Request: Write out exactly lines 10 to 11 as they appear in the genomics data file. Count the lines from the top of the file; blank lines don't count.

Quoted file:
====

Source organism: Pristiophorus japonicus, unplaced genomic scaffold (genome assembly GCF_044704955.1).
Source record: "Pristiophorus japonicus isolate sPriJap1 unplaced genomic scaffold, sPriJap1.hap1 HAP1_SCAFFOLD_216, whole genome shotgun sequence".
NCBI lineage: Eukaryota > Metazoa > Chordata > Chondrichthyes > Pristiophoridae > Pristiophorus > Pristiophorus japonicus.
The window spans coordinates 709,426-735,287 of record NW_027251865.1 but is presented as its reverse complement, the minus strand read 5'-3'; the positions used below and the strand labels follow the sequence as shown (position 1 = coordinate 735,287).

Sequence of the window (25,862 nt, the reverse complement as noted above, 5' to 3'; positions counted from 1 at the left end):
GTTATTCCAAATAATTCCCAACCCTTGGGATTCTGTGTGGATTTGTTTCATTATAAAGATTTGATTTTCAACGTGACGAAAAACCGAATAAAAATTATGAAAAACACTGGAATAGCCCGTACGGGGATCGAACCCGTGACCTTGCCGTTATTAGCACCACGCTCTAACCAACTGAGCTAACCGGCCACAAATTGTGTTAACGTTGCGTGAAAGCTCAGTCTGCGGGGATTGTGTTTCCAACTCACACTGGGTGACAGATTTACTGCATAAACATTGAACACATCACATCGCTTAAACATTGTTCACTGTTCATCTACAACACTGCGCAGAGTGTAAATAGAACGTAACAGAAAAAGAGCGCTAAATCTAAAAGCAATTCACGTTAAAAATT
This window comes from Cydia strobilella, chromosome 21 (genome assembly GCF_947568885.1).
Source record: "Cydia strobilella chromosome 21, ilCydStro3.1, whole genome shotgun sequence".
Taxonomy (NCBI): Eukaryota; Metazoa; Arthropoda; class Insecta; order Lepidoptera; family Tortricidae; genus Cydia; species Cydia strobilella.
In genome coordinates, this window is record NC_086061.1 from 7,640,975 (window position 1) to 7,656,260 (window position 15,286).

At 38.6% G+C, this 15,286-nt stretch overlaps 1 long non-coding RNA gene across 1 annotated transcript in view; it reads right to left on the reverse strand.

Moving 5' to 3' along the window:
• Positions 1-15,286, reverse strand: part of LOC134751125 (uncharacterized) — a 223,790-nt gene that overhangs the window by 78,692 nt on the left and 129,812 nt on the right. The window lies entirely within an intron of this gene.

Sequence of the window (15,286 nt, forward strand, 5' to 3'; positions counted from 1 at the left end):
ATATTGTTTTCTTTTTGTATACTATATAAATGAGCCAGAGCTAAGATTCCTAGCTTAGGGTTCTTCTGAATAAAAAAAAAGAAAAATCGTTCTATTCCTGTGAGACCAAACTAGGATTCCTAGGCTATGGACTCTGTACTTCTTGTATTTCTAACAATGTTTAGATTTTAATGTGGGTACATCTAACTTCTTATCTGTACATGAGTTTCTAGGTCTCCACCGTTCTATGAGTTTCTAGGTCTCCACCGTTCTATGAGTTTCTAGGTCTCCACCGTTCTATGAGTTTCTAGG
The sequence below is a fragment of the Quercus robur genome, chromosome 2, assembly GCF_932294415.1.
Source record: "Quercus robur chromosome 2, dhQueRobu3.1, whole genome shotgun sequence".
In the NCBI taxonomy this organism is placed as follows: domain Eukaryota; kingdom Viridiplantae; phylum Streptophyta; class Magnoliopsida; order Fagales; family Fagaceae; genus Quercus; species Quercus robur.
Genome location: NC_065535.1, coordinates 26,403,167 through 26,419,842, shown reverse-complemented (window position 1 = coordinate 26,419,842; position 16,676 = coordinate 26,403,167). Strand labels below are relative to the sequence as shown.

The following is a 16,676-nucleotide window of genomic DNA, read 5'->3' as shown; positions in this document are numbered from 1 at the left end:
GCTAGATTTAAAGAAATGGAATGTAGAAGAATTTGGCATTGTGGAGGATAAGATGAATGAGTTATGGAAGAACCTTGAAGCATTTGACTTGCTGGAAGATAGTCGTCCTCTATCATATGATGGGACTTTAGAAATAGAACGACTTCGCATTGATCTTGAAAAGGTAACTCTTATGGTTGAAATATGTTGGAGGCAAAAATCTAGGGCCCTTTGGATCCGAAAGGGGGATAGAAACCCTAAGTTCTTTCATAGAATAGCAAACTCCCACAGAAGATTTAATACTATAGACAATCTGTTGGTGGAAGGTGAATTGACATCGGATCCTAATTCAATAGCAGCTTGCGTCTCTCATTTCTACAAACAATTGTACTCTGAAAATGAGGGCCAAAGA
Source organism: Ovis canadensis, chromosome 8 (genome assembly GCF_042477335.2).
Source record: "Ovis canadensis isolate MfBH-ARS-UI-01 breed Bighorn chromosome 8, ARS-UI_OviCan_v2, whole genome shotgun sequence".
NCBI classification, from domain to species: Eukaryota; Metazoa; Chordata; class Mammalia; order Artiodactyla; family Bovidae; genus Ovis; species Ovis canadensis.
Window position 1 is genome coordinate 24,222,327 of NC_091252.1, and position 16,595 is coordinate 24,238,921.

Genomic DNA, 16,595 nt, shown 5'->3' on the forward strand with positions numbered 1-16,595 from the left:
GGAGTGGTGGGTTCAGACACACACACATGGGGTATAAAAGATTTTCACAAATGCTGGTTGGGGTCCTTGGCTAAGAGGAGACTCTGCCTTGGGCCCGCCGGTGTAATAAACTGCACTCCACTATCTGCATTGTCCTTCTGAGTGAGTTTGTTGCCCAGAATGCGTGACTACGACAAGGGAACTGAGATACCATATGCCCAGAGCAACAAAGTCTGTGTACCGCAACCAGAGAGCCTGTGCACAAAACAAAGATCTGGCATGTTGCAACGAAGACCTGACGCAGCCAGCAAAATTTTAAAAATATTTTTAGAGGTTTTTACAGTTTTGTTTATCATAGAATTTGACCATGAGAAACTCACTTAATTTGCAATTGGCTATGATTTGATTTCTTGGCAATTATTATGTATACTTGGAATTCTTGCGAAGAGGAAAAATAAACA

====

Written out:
In genome coordinates, this window is record NC_086061.1 from 7,640,975 (window position 1) to 7,656,260 (window position 15,286).

At 38.6% G+C, this 15,286-nt stretch overlaps 1 long non-coding RNA gene across 1 annotated transcript in view; it reads right to left on the reverse strand.